Since late May, I’ve been living — again, at age twenty-five and possessing a master’s degree, yes — with my parents in rural North Judson, Indiana. In theory, this place is the apotheosis of the front-porch republic: a small, fairly compact town with an obvious central business district that still has some businesses left facing it; houses positioned fairly close to the street (often, though not always, with sidewalks betwixt the two, and with garages off of alleys, rather than facing the street); people who know each other well, and so on. One of my greatest joys these days is ambling down the street (really, along the right-of-way of the non-existent alley, behind my immediate neighbor’s fence) to neighbors Mike and Becky’s place. I divide my time there between drinking beer (usually, I lamentably note, mass-produced, canned swill, but, hey, it’s Mike’s beer, it’s free, and de gustibus non est disputandum — and it’s beer!) and watching football with Mike and assisting him (in, for instance, the effort to turn his garage into a “Mancave”), and entertaining their four absolutely wonderful children. A good number of people in town and the surrounding area know me — either because I worked at the grocery store years, or because they know one or both of my parents —, and most think fairly highly of me. One member of the town council, knowing that I have my degree in planning, has spoken to me about working on a master plan for the town, and some years ago, the then-president of the council implored me to run for the open seat in my district. (I apologize for the self-aggrandizing digression; I aim merely to emphasize the Mayberry-esque side of my humble hamlet.)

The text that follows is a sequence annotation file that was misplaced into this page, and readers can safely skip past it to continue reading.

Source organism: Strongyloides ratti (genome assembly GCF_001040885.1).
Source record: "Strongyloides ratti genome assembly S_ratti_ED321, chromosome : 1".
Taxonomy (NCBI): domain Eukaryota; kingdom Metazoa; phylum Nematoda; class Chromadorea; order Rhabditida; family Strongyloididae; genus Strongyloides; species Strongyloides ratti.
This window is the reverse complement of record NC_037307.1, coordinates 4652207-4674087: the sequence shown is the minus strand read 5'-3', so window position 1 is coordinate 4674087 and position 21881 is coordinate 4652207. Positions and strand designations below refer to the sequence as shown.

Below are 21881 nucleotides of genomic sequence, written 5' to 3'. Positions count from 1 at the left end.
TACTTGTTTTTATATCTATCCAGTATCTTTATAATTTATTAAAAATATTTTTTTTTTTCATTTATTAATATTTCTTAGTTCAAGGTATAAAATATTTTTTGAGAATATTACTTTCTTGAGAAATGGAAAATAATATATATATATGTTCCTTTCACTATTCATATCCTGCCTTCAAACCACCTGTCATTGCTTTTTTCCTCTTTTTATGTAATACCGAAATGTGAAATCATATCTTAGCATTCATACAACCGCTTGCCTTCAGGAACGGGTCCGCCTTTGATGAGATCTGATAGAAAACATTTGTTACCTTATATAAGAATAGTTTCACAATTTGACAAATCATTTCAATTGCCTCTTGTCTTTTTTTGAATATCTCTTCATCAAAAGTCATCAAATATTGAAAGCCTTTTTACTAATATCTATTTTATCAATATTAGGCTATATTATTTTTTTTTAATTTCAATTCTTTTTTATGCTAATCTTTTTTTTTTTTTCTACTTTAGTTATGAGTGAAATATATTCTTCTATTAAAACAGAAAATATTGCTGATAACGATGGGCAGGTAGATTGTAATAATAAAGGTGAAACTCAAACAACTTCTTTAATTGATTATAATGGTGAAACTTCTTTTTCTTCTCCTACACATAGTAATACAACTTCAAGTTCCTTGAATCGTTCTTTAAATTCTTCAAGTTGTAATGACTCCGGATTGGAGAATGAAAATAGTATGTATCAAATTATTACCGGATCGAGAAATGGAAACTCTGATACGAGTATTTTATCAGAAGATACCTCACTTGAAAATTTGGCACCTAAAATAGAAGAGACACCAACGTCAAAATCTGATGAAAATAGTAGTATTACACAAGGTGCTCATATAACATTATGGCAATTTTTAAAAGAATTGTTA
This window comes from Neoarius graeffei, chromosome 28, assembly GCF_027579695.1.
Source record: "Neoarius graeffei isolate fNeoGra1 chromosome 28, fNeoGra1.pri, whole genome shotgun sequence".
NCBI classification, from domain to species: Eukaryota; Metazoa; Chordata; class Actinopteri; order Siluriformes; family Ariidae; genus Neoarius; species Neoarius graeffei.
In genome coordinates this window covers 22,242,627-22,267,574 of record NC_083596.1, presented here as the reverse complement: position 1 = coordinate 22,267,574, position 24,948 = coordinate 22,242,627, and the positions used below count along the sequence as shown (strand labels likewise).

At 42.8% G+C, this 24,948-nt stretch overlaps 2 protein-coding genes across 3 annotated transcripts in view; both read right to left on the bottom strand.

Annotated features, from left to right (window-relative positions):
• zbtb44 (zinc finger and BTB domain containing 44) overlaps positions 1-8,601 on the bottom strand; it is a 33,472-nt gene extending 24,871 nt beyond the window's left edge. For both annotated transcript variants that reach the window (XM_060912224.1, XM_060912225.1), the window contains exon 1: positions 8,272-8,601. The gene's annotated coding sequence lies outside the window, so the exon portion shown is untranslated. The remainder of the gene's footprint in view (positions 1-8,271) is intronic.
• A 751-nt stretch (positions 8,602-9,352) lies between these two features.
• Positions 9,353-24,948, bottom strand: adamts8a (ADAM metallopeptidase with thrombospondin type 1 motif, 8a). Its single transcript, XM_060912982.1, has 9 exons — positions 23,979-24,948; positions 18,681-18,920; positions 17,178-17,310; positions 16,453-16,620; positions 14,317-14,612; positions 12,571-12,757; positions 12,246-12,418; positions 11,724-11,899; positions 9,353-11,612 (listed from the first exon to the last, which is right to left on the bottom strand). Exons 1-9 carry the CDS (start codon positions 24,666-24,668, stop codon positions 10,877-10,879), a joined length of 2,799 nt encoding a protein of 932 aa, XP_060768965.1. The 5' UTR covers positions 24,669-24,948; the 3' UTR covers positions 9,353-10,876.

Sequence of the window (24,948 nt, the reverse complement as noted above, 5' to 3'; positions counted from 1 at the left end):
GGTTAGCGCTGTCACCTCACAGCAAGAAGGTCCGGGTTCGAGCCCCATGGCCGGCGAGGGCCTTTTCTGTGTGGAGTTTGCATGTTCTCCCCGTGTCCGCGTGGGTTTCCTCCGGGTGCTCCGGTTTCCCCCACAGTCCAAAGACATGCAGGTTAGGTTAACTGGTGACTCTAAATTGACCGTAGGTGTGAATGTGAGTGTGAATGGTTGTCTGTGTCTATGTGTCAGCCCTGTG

Alas, for the educated, community-oriented, twenty-something localist, the dark side of small-town life rears its ugly head ferociously and frequently. Living on my own, in suburban Maryland, I had to feed myself, and when I did so, I ate much healthier — more conscientiously and consistently — than I ever had or have since coming home. Granted, now, Mommy does most of the grocery shopping, and does so at a number of stores, independent and chain, locally and regionally, but when I do buy for myself, I prefer to give business to my former employer out of persistent gratitude, because he’s (one of the) local grocer(s), and because the store has historical familial significance to me — and because I rarely have the time or desire to travel just for food. This makes eating well difficult: most problematically, the variety and quality of fresh fruits and vegetables leave so much to be desired; finding diet or low-calorie anything to drink (other than pop, or “soda”) is typically just as troublesome. And that’s to say nothing of eating well: To be even a novice epicure is unfathomably difficult here. (And our humble liquor store, reliable as it is for a decent surprise six-pack and your typical booze fare, keeps in stock neither a one single-malt Scotch nor a bottle of wine that costs more than ten bucks!) Get me started not on other retail options: The day I can find a book (other than some trashy used romance novel!) in town, or a c.d., let alone clothing or accessories in North Judson, oh, happy day!